The role of spatial attention and action intention on action perception in visual processing

Yap, Say Keng (2012). The role of spatial attention and action intention on action perception in visual processing Honours Thesis, School of Psychology, The University of Queensland.

       
Attached Files (Some files may be inaccessible until you login with your UQ eSpace credentials)
Name Description MIMEType Size Downloads
YAPSayKeng4071thesis2012.pdf Thesis full text application/pdf 1.83MB 1
Author Yap, Say Keng
Thesis Title The role of spatial attention and action intention on action perception in visual processing
School, Centre or Institute School of Psychology
Institution The University of Queensland
Publication date 2012-10-10
Thesis type Honours Thesis
Supervisor Ross Cunnington
Total pages 128
Language eng
Subjects 1701 Psychology
Abstract/Summary The human visual system is closely linked with the motor system. Behavioural studies have shown that the linkage is bi-directional in the sense that information not only travels from visual cortex to the motor cortex, but also vice versa. However, electrophysiological studies have only recently begun to determine the extent of the relationship. This study examined the effect of spatial attention through planning actions on early neural processing in perceiving observed actions. This study manipulated spatial attention through planning to perform hand gestures with left or right hand. Visual images that were congruent or incongruent to the hand gestures were then presented on the left or right side of fixation point (left or right visual field) to manipulate attended or unattended locations. The event-related potential; N170, representing visual processing of hand gestures was examined on the parietal-occipital lobe on the left and right hemisphere of the brain for the effect of spatial attention by action planning on perception. It was found that the peak amplitude of N170 component differs significantly when processing congruency of the visual image of hand gesture presented with the hand gesture planned, based on the location of hand gesture image presented on the screen. It was also found that side of the hand used to perform actions had no effect on the peak latency and amplitude of N170 component. This study concluded that congruency is processed differently depending on brain hemisphere, and that spatial attention has no effect on the peak latency of early neural processing in perceiving observed actions.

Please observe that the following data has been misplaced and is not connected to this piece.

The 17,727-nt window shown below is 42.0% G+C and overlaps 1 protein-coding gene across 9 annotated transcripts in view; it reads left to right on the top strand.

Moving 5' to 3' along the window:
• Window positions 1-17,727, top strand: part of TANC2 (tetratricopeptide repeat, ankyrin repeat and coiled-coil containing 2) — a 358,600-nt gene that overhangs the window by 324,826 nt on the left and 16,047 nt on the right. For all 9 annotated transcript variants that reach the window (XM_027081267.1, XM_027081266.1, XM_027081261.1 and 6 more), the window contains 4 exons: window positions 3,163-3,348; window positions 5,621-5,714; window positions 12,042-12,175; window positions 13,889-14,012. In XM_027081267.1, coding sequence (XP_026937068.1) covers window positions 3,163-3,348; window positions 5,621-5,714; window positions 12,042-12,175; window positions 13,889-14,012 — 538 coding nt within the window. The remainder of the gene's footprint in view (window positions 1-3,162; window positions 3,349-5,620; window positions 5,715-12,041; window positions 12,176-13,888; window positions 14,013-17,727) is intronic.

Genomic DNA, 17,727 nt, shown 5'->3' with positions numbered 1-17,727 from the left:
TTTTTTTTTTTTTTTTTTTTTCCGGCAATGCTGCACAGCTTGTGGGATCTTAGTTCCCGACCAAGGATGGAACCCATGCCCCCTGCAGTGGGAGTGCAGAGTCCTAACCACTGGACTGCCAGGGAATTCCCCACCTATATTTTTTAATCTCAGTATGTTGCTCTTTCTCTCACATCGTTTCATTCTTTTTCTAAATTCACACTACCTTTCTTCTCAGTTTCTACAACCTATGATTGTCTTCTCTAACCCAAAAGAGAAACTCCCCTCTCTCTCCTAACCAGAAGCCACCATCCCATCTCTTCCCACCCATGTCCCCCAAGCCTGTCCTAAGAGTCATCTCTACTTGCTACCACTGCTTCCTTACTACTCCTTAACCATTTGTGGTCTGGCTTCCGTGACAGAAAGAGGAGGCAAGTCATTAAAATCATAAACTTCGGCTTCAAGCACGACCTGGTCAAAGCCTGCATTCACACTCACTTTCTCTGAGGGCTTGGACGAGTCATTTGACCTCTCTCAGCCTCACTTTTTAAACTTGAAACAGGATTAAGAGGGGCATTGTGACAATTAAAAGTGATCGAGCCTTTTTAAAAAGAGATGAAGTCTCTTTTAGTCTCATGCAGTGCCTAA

Keyword Spatial attention
Action intention
Action perception
Visual processing

 
Citation counts: Google Scholar Search Google Scholar
Created: Mon, 11 Mar 2013, 11:57:25 EST by Mrs Ann Lee on behalf of School of Psychology